Thursday, November 16, 2006

Self-censorship, or Cowardice?


A friend of mine recently blogged about writers exercising self-censorship (see Charles's Razored Zen in the links). Until he provoked me into thinking about it, I hadn’t realized how much I do in fact censor what I write. Perhaps there are some writers who boldly charge ahead with no thought as to how the people they know and love will react to what they’re putting down on paper, but I’m not one of them. The shadows of good friends and close family members hover there, in the background, every time I sit down to write. And no one’s shadow looms larger than my mother’s. What can I say? I’m a dutiful daughter, and I know she takes everything I do as a personal reflection on her. Because I love her, there is a line I won’t cross, for her sake.

But what disturbed me the most was the realization of how much our “free” society also constrains me. As a writer, I am careful not to go too far in criticizing another author, partially because I don’t want to hurt that writer’s feelings, but also because I don’t want to alienate that writer’s fans. I am careful in the political opinions I air, lest I alienate a reader of a different political stripe. And I will always be very careful in what I say about my publishers, because it would seem an obvious truism that only an idiot bites the hand that feeds her. All wise moves, one might say. Yet it’s also cowardly and shallow. I care more about preserving my readership and my publishing contracts than being true to what I think or believe.

A year or so ago, I wrote an article about the romance industry that caused a huge stir. That’s a big no-no, daring to criticize the romance industry or romance novels in any way. A lot of romance writers and readers who read that piece agreed with what I had said and cheered; many others were furious. Was it a mistake? Yes and no. The controversy certainly got my name out there, and under the old adage there’s no such thing as bad publicity, a lot of people learned about my new Sebastian St. Cyr historical mystery series through it. But I can tell you, I’ll think long and hard before I ever do something similar again.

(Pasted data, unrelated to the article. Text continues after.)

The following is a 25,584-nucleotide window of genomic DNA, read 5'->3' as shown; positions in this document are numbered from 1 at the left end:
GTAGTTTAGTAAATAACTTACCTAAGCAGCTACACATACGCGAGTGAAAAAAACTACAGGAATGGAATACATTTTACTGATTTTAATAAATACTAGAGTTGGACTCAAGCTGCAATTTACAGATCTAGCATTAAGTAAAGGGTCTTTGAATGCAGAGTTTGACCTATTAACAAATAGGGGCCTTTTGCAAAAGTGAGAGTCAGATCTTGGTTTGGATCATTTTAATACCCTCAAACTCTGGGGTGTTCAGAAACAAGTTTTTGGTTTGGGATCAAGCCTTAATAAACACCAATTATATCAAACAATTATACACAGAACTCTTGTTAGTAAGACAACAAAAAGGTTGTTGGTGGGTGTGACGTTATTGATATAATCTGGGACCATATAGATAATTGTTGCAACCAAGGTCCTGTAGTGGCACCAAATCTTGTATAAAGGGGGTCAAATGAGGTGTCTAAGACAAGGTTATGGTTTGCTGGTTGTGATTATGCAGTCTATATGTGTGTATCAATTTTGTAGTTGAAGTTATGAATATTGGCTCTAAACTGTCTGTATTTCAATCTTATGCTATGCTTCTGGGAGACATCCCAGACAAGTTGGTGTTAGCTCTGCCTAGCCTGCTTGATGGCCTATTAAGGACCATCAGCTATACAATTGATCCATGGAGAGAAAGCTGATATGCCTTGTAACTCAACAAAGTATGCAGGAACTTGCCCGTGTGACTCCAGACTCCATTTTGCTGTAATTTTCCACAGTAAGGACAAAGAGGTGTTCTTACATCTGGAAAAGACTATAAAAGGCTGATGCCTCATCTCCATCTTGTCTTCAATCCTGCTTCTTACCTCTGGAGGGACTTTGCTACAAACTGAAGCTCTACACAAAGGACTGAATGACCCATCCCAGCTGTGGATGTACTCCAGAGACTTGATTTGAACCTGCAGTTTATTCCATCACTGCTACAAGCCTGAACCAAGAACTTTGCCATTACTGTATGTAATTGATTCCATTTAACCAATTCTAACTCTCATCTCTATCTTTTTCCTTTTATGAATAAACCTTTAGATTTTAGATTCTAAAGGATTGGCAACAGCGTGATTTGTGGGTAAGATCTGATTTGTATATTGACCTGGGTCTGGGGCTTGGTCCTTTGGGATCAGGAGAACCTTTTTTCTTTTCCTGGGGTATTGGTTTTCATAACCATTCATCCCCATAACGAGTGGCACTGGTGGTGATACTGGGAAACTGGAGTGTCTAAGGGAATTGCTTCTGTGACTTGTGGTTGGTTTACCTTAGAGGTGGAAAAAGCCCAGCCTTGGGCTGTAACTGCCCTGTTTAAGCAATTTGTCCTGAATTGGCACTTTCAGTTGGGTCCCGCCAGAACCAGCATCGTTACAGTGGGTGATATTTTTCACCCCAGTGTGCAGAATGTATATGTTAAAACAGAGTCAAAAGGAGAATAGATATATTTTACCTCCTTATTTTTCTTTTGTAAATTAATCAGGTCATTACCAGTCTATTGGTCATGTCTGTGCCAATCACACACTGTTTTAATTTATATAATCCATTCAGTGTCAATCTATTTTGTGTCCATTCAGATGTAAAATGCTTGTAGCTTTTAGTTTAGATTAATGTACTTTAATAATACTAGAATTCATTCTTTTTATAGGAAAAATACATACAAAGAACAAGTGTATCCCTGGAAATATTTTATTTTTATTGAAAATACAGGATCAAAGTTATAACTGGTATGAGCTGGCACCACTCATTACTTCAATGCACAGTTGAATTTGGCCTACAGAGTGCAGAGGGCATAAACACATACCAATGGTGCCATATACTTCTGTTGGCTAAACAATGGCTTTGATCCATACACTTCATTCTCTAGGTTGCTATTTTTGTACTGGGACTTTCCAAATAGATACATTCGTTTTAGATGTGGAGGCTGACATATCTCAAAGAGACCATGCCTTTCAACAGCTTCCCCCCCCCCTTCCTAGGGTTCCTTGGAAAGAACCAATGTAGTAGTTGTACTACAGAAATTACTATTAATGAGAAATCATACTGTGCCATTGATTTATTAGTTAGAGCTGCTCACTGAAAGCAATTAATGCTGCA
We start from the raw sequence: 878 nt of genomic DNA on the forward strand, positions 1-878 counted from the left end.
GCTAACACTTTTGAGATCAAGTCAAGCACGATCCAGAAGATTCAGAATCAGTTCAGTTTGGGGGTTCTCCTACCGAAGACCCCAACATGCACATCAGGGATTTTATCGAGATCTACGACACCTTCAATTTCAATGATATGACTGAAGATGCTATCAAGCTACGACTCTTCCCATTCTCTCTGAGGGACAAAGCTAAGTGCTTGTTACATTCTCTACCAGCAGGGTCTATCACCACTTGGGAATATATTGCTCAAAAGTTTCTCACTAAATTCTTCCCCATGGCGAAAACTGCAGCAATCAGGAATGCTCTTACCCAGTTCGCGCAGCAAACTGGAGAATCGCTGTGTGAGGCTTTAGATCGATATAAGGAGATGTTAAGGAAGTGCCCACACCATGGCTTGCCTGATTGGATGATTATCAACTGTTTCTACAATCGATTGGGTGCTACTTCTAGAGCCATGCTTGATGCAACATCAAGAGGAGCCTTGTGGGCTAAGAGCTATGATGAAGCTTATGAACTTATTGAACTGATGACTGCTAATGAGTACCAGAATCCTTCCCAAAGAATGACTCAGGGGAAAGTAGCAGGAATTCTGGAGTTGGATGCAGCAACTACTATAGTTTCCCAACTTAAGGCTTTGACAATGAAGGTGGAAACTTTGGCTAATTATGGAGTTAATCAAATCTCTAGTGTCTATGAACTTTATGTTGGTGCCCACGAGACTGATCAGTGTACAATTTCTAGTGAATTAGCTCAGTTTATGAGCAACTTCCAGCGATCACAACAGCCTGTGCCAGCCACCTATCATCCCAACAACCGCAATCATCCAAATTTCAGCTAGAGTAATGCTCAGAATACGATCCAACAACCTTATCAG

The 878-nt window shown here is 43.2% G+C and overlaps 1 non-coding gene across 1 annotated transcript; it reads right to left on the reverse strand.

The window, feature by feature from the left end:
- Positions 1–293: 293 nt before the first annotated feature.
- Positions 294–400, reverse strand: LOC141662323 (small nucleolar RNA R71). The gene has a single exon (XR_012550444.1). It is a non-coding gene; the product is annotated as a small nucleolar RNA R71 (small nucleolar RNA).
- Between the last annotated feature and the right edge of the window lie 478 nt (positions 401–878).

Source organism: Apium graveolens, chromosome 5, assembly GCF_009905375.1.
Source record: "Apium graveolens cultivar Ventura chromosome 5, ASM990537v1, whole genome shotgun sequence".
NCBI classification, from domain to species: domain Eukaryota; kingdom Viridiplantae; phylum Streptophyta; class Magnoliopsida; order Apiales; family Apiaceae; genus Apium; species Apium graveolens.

I was watching BOOK NOTES last Sunday, and Richard Dawkins, author of THE GOD DELUSION, was talking about how most atheists in America are in the closet, just as gays were a generation ago. This is something at the core of who they are, their most fundamental belief, and yet while American Christians and Jews feel free to broadcast their faith without thought or hindrance every day, American atheists sit silently in the closet (with most American Moslems, I suspect). More self-censorship, imposed by our free society.

2 comments:

Anonymous said...

I suppose if it's cowardice, then most all of us have a pretty big yellow streak down our backs. I know that American pagans often complain too that they have to keep quiet about their beliefs or risk censure. One time when I was meeting with a discussion group at Audobon Park we were approached by a Christian lady who gave us "get out of Hell free" cards because she assumed by the fact that we were sitting in a circle around some candles that we were either wiccans or trying to raise the dead. I didn't bother to explain; I'm quite sure an explanation wouldn't have made any difference anyway.

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